Until the people who run Australia, whether they be administrators in the Commonwealth Public Service, administrators in Parliament, judges or industrialists, get to the stage where they say, " I do not wish to die a millionaire, I have no intention of amassing an amount of money that I cannot possibly use ", many of the economic problems confronting us now will continue to confront us. Judges are men of dignity and prestige. They do not require such a large amount of money to make them free from pecuniary anxiety. Irrespective of whether they make a great deal of profit out of their present salaries, the point is that they should be able to live very highly and very well on their present remuneration. It is significant that at a time when this Parliament is prepared to recommend salary increases of £2,000 to the Chief Justice and the puisne justices it is not prepared to recommend substantial increases in pensions, or in child endow ment, or to introduce a free medical benefits scheme so that those who now have nothing may enjoy the things they need in life. I admit that judges have a right to live at a certain standard, but so has every other person. I have no desire to pull down the standard of the justices of the High Court, but on the other hand I have a strong desire to lift up the man on the bottom rung of the ladder. Until such time as the whole of the community realizes that it is not necessary for one to amass a fortune during one's lifetime, that it is not necessary to be extravagant in one's home, that it is not necessary to live at a standard well above that which should normally be expected in the community, our problems will remain with us.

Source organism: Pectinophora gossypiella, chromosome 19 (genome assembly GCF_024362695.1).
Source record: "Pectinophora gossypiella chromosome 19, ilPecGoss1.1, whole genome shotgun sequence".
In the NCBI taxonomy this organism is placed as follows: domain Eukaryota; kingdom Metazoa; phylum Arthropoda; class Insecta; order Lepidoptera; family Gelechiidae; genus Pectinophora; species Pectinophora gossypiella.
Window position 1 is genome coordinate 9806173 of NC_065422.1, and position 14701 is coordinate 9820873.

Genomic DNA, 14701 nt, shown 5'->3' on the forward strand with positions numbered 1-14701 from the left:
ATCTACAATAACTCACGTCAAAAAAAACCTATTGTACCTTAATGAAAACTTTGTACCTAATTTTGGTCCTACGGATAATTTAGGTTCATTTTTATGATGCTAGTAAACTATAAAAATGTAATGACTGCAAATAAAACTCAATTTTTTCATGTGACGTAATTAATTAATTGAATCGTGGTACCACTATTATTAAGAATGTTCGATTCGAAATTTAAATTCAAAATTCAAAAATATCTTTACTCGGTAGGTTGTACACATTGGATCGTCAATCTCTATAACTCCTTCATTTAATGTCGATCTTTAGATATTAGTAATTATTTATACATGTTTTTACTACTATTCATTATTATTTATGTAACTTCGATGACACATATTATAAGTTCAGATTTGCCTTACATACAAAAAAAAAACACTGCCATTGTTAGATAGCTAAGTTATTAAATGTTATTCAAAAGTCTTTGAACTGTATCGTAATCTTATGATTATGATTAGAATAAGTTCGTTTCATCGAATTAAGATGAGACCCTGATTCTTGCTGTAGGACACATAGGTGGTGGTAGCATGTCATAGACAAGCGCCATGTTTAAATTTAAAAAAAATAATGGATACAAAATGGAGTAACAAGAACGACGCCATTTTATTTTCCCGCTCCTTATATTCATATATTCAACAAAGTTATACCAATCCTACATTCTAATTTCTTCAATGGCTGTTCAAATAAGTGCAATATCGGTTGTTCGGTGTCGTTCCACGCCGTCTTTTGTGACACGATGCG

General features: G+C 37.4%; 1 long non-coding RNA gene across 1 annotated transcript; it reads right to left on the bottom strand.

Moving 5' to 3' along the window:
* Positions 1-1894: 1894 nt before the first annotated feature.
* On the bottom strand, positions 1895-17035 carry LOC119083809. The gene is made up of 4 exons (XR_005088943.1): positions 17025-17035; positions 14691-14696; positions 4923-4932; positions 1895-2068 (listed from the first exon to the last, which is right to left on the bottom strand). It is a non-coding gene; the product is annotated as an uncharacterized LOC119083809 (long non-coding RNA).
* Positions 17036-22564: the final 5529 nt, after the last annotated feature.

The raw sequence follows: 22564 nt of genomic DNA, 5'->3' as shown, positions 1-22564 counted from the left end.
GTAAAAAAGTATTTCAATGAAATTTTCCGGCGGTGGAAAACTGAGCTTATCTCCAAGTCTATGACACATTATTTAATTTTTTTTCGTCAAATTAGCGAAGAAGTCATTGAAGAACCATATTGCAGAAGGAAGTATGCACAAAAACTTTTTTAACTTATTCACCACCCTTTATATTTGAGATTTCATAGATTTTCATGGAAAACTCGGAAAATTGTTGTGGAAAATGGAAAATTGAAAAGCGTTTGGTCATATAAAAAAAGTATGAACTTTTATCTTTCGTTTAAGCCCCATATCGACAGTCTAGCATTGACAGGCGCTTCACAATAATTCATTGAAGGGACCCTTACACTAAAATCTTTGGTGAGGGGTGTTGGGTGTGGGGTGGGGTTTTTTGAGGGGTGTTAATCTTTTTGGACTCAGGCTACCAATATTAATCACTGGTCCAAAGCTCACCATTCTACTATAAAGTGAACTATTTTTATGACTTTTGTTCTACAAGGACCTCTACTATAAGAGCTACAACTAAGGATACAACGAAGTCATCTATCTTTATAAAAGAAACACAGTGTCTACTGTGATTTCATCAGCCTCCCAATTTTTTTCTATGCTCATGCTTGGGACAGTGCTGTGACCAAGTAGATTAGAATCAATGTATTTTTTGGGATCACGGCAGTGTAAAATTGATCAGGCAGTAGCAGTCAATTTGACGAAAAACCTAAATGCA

This bill seeks to put the justices of the High Court on far too high a pedestal. 1 believe that they are well satisfied with what they are receiving now. In my opinion, the argument adduced by the honorable member for Bruce (Mr. Snedden) that the justices in New South Wales and Victoria are receiving more than the justices of the High Court of Australia is fallacious. Surely those men, who have been appointed to the High Court, are men of standing in the community, men who can be relied upon to do a job for Australia and for the people in general. Surely, if they feel that, in being honoured by appointment to the High Court they are given the opportunity of doing something for Australia, they should accept the posi-tion even though it might mean financial sacrifice to them. The present AttorneyGeneral (Sir Garfield Barwick) undoubtedly made a great financial sacrifice when he entered this Parliament, but, in return for that, he was given prestige and honour. He was also given an opportunity to do something for Australia, an opportunity that he did not have when he was practising as a barrister. In the same way, when men leave the practice of the law to go on the Bench they have honour and prestige bestowed upon them. They also are given the opportunity to demonstrate through the judgments they bring down, and by their approach to the problems with which they are confronted, that they are big men, sincere men and real Australians. The Government has made a grave mistake in bringing down this legislation at a time when we are faced with an economic crisis, and when we are unable to do anything for those who have problems in buying homes or for those who are required to exist on pensions.

Mr Anthony - What about Dr. Evatt?

Mr STEWART - I make no apology for my criticism, and I know that the gentleman referred to by the honorable member would be the first to say that he was satisfied with what he is receiving. He would be the first to say, " I do not wish a higher salary than I am getting now ". I am surprised that the Attorney-General should utter the platitudes he did in his secondreading speech, for they do not do justice to the members of the High Court of Australia. I oppose the bill.